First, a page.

Brexit could see Scottish Government budget slashed by up to £1.3bn a year, warns IPPR Scotland
IPPR Scotland forecast that Holyrood’s budget will be cut by between £330m and £1.34 billion per year by 2019/20
Scottish Parliament - credit: Holyrood
The Scottish Government could see its budget slashed by up to £1.3bn a year as a result of slow growth following the Brexit vote, according to new forecast from IPPR Scotland.
IPPR Scotland forecast that Holyrood’s budget will be cut by between £330m and £1.34 billion per year by 2019/20 as a result of lower economic growth and tax receipts following the June vote to leave the European Union.
The think tank qualified the findings by saying the final amount will depend on the policies presented by Chancellor Philip Hammond at next week’s autumn statement, but when taking into account the £2bn cut planned before the Brexit vote, Holyrood’s share could be cut by a total of between £2.33 billion and £3.34 billion by 2019/20 compared to 2015/16.
The analysis is based on an IFS report, which found that slower growth and higher inflation will lead to a £25.3bn black hole in the UK finances.
IPPR Scotland formulated three scenarios, varying from a 21.6 per cent cut to Holyrood’s non-protected departments if the chancellor makes back the £25bn figure through spending cuts alone; a 17.4% cut when involving tax rises, borrowing and other spending cuts; while if the Chancellor makes good the entire £25bn through extra borrowing, there would be no additional cut to the Scottish Government budget.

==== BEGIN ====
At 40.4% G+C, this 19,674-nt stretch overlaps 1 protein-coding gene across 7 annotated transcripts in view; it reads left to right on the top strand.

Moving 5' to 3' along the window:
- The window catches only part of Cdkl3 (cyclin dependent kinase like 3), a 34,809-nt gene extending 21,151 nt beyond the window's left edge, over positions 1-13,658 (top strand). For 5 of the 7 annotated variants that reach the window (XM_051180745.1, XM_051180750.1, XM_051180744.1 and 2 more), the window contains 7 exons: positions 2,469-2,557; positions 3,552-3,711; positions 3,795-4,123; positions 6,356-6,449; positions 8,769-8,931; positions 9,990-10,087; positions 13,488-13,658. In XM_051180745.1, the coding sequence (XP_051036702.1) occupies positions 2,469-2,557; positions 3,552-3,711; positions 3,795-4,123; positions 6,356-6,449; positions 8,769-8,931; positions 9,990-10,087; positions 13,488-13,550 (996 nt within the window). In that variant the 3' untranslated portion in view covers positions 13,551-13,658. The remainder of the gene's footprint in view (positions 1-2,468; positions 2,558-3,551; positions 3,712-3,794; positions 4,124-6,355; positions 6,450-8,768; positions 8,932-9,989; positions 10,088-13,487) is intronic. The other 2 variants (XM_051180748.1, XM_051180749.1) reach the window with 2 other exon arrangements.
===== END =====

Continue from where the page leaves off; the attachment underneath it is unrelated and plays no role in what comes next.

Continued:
An IPPR spokesperson concluded: “Any fiscal stimulus from the UK Government at next week’s Autumn Statement, or indeed any lessening of spending cuts, will only likely be short-term relief and will not change the need for public spending cuts and deficit reduction for many years to come.”
A Scottish Government spokesman said: “This latest analysis further illustrates that Brexit is far and away the biggest threat to Scotland’s economy, jobs and long-term prosperity.
“The potential cost of leaving the EU to the Scottish economy is up to £11.2 billion per year by 2030, while Fraser of Allander Institute has forecast Brexit could cost Scotland 80,000 jobs over the next decade.”
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